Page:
Do people have access to medical care, education and training facilities etc.? No, not at all. There are practically no public hospitals in operation. There is a lack of human resources, medical equipment, drugs and first-aid equipment at the few hospitals still operating. Private clinics provide better services, but most people can't afford to be treated there.
What does the general situation of children living in Congo look like? Bashizi Mugisho, village director of SOS Children's Village Bukavu, describes the situation of children in the Democratic Republic of Congo as extraordinarily difficult. Their lives are dominated by poverty, insecurity, and hopelessness. The children have neither a future nor prospects. The majority does not attend school. However, even those attending school are being told by grown-ups that it does not pay off, as many who have completed school are unemployed and looking for jobs. This is all contributes to the increasing number of street kids throughout the country, especially in the eastern regions. The streets kids, called Maibobo, live in constant fear of violence or even murder. They are especially exposed and vulnerable to diseases. Due to steady deterioration of the situation, parents are giving up on their responsibility. One of the results is increasing prostitution among under-aged girls who try to make a living for themselves or their entire family.
How many children in the eastern provinces and the entire country are in need of long-term care? I don't have the exact statistics to hand, but I'm sure there are thousands, thousands of children who are in desperate need of out-of-home care and a new home as they were uprooted, orphaned and abandoned.
How many children are currently being cared for in Uvira and Bukavu? 254 children and youths live in Bukavu, 209 live in Uvira. What is the children's social background like? Are they war orphans, not being cared for because of poverty, disease etc.? The majority of children at the SOS Children's Villages share the same fate - they have been orphaned through war. The majority of biological parents care for their children despite poverty and increasing misery, although the children can't go to school.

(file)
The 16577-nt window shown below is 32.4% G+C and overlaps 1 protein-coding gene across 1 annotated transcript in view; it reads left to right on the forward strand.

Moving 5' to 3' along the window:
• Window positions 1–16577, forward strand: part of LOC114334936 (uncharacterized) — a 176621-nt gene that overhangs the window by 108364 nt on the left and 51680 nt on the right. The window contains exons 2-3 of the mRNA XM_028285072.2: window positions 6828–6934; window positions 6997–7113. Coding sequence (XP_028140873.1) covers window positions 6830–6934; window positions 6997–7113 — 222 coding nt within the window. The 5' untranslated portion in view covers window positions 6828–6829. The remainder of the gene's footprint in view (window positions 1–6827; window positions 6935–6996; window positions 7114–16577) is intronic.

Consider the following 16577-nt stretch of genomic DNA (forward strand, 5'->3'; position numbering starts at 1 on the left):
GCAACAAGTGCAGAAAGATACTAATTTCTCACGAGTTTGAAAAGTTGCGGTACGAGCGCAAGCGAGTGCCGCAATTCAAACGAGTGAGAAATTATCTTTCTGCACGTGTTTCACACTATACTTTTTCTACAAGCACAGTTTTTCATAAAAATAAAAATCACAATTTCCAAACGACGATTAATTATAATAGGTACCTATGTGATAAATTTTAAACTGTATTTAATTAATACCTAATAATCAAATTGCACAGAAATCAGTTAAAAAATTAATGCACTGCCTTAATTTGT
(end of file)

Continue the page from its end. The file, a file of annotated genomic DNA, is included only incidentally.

Are the children at the SOS Children's Villages in need of specific psychological care given the violent experience of war and permanent insecurity?
Yes, some children have been heavily traumatised. They show signs of nervousness and strong restlessness or other behavioural problems, and there are even suicide attempts.
Are there any other organisations caring for orphaned children? Yes, most of these facilities are run by nuns who care for orphaned and abandoned children, mostly in camps, drawing on financial support from UNICEF and private donors. SOS Children's Villages is the only privately-run organisation offering family-based long-term care for children in need.